# as directory, then fall back to displaying a 404.                
    try_files $uri $uri/ =404;        
  } 
        
  #location ~ \.php$ {        
  #  include snippets/fastcgi-php.conf;        
  #        
  #  # With php-fpm (or other unix sockets):        
  #  fastcgi_pass unix:/var/run/php/php7.0-fpm.sock;        
  #  # With php-cgi (or other tcp sockets):        
  #  fastcgi_pass 127.0.0.1:9000;        
  #}     
    
  # deny access to .htaccess files, if Apache's document root        
  # concurs with nginx's one        
  #        
  #location ~ /\.ht {        
  #  deny all;        
  #} 
}


There's a couple things we have to change in this document:

  1. index.php should be the first value in our index directive. This tells Nginx prefer php files over e.g. html files.
  2. Modify the server_name to point to the server's domain, or its IP address.
  3. Uncomment the "location ~ \.php$" section, also uncomment the "factcgi-php.conf" inclusion and the php-fpm socket. 
    1. (keep: factcgi_pass 127.0.0.1:9000 commented-out)
  4. Uncomment the "location ~ /\.ht" section, this section deals with .htaccess files. Nginx does not process these files, if these files happen to end up in the document root, they should be denied to the webpage's visitors.


The file should now look like this:

server {        
  listen 80 default_server;        
  listen [::]:80 default_server;         

  root /var/www/html;        
 
  index index.php index.html index.htm index.nginx-debian.html;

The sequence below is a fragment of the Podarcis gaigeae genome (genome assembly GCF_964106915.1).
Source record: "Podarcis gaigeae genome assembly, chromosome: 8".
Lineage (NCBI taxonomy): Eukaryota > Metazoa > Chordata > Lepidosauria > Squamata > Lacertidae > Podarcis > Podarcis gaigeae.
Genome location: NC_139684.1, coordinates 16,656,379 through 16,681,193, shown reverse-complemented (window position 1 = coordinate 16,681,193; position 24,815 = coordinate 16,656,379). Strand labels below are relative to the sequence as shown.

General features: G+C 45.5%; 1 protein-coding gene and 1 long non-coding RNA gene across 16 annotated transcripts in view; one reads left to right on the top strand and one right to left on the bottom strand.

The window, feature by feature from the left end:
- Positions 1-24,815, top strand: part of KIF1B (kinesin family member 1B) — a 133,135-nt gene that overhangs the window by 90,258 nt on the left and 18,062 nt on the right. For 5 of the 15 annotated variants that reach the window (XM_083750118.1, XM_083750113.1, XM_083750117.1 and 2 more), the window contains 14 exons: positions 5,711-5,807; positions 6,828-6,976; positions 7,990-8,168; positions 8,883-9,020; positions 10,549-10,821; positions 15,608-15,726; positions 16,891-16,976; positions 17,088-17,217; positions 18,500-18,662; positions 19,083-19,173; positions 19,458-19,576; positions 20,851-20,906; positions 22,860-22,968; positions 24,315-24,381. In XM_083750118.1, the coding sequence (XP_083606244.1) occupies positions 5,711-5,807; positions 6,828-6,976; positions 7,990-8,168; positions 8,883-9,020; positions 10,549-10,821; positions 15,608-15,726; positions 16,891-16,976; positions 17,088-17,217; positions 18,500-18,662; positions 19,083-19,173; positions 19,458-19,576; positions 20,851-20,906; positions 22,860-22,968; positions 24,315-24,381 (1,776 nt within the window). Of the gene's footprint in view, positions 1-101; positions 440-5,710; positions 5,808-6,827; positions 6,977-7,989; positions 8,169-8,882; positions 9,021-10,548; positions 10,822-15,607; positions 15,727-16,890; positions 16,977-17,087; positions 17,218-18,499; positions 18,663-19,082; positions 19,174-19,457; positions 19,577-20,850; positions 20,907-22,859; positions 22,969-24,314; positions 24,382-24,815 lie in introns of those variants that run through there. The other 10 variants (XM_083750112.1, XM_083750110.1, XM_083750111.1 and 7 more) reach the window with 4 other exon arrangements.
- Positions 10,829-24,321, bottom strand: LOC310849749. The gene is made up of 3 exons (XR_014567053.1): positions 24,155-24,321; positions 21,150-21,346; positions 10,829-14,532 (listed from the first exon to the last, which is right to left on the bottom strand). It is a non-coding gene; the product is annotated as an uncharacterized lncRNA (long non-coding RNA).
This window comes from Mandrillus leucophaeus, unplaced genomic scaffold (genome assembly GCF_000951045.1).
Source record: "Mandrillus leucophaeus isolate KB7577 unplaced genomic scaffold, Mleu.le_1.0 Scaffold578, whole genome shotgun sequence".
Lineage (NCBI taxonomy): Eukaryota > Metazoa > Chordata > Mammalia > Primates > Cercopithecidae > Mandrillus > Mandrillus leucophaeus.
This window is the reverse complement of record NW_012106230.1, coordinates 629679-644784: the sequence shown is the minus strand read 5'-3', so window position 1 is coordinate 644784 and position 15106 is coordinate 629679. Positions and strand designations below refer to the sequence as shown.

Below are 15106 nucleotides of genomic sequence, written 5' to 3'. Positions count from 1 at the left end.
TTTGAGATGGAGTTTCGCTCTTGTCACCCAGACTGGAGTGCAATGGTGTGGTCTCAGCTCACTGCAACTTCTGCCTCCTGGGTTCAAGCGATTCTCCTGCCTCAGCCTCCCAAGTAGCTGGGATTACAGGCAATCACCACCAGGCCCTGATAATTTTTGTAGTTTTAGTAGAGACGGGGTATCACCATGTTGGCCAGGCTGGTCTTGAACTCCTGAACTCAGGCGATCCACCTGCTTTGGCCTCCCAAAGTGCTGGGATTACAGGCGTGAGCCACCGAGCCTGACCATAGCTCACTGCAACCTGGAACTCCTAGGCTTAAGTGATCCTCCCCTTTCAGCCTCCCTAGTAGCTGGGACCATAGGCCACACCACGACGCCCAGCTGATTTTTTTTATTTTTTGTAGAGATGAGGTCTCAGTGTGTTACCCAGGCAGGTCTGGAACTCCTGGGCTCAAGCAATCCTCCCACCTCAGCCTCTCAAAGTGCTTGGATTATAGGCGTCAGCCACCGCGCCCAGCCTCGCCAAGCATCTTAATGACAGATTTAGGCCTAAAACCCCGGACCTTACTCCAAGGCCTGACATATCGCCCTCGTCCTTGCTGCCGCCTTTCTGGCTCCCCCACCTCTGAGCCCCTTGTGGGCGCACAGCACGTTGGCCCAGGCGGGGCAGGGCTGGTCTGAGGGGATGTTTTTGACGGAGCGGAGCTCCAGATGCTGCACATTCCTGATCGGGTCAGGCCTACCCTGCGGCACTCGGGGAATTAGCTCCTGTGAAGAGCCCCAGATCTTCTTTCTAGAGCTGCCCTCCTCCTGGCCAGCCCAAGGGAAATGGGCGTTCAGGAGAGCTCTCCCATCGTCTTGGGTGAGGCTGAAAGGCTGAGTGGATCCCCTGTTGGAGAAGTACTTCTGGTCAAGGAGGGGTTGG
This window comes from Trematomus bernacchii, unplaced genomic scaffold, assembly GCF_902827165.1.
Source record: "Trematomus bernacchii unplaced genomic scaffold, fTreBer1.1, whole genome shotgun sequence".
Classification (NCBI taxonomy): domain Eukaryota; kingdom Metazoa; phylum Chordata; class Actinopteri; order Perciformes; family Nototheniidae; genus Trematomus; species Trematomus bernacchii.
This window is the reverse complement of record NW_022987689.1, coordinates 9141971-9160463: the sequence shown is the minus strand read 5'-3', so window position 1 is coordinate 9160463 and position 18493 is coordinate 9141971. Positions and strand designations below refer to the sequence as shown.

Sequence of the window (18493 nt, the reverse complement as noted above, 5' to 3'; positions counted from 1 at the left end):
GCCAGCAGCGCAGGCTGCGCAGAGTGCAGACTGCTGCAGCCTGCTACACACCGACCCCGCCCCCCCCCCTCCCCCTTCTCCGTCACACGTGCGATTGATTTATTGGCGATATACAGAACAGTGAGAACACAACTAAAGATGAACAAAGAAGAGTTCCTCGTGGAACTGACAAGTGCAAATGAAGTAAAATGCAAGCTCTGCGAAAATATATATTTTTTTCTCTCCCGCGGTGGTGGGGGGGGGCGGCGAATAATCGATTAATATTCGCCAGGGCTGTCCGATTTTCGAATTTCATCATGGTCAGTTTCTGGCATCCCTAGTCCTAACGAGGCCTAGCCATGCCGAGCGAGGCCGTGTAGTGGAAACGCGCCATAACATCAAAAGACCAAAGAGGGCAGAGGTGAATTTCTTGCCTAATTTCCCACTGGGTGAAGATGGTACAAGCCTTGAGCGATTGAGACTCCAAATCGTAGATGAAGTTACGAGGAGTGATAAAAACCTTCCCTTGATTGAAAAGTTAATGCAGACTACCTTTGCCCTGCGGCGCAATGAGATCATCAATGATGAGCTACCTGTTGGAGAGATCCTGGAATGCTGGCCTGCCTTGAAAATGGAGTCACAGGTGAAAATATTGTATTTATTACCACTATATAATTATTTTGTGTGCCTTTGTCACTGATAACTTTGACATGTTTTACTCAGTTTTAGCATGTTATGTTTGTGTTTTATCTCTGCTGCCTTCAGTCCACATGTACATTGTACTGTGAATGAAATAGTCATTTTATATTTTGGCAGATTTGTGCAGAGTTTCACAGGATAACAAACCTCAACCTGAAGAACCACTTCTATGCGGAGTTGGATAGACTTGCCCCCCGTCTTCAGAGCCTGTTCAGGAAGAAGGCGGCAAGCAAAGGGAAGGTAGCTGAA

server_name 83.96.162.87;  
       
  location / {                
    # First attempt to serve request as file, then                
    # as directory, then fall back to displaying a 404.                
    try_files $uri $uri/ =404;        
  }     
    
  location ~ \.php$ {        
    include snippets/fastcgi-php.conf;        
          
    # With php-fpm (or other unix sockets):        
    fastcgi_pass unix:/var/run/php/php7.0-fpm.sock;        
    # With php-cgi (or other tcp sockets):        
  #  fastcgi_pass 127.0.0.1:9000;        
  }  
       
  # deny access to .htaccess files, if Apache's document root        
  # concurs with nginx's one        
  #        
  location ~ /\.ht {        
    deny all;        
  } 
}

You can test your configuration file for any syntax errors by entering the following command:

nginx -t

If the test is successful, reload Nginx:

 systemctl reload nginx


Congratulations, you've now installed the LEMP stack on Debian 9.4!

Test PHP

Even though our LEMP stack is now completely set up, we are still going to want to test it.

To test if Nginx can correctly pass .php files to the fpm processor we've just set installed, we'll create a .php file:

nano /var/www/html/info.php

The following code will return some information concerning our server:



Save and close the file.

Navigate to your server's address in your browsers, followed by "/info.php":

http://your_domain_or_IP/info.php

If you reach a page looking like this, everything works correctly:

However, for now we'll delete the page, since it might give away unwanted information to unauthorized users:

rm /var/www/html/info.php


Congratulations, you've now installed and tested the LEMP stack on Debian 9.4!



How to fix the mariadb.service systemd error?

Create a new folder called "mariadb.service.d" inside the systemd/system folder:

mkdir /etc/systemd/system/mariadb.service.d

 

Here, create a new file called "override.conf":

nano/etc/systemd/system/mariadb.service.d/override.conf

 Insert the following text:

[Service] 
NoNewPriviliges=false 
PrivateDevices=false


Save and close the file. Reinstalling MySQL with MariaDB should work now!